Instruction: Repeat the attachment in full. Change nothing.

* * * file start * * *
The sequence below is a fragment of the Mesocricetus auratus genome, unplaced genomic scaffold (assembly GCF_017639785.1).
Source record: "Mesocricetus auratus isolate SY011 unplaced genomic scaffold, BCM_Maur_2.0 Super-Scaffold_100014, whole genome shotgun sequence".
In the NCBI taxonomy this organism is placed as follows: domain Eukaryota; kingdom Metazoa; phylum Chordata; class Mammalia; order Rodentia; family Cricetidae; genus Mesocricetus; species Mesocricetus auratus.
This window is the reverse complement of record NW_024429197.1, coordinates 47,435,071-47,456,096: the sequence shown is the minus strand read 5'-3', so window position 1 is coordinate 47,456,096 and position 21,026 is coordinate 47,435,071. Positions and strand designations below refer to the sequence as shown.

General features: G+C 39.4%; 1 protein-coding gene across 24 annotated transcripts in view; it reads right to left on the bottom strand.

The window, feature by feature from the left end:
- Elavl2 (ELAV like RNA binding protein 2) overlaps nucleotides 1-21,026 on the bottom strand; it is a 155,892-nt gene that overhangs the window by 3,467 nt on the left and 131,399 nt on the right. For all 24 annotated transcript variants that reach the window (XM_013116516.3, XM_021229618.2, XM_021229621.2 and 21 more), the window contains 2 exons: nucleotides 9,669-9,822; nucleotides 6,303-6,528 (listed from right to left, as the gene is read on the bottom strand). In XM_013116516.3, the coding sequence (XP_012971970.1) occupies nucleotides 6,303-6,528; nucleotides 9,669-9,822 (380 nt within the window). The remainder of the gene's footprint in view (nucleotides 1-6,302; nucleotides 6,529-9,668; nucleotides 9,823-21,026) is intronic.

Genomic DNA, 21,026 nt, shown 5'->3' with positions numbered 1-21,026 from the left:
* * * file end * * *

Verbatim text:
The sequence below is a fragment of the Mesocricetus auratus genome, unplaced genomic scaffold (assembly GCF_017639785.1).
Source record: "Mesocricetus auratus isolate SY011 unplaced genomic scaffold, BCM_Maur_2.0 Super-Scaffold_100014, whole genome shotgun sequence".
In the NCBI taxonomy this organism is placed as follows: domain Eukaryota; kingdom Metazoa; phylum Chordata; class Mammalia; order Rodentia; family Cricetidae; genus Mesocricetus; species Mesocricetus auratus.
This window is the reverse complement of record NW_024429197.1, coordinates 47,435,071-47,456,096: the sequence shown is the minus strand read 5'-3', so window position 1 is coordinate 47,456,096 and position 21,026 is coordinate 47,435,071. Positions and strand designations below refer to the sequence as shown.

General features: G+C 39.4%; 1 protein-coding gene across 24 annotated transcripts in view; it reads right to left on the bottom strand.

The window, feature by feature from the left end:
- Elavl2 (ELAV like RNA binding protein 2) overlaps nucleotides 1-21,026 on the bottom strand; it is a 155,892-nt gene that overhangs the window by 3,467 nt on the left and 131,399 nt on the right. For all 24 annotated transcript variants that reach the window (XM_013116516.3, XM_021229618.2, XM_021229621.2 and 21 more), the window contains 2 exons: nucleotides 9,669-9,822; nucleotides 6,303-6,528 (listed from right to left, as the gene is read on the bottom strand). In XM_013116516.3, the coding sequence (XP_012971970.1) occupies nucleotides 6,303-6,528; nucleotides 9,669-9,822 (380 nt within the window). The remainder of the gene's footprint in view (nucleotides 1-6,302; nucleotides 6,529-9,668; nucleotides 9,823-21,026) is intronic.

Genomic DNA, 21,026 nt, shown 5'->3' with positions numbered 1-21,026 from the left: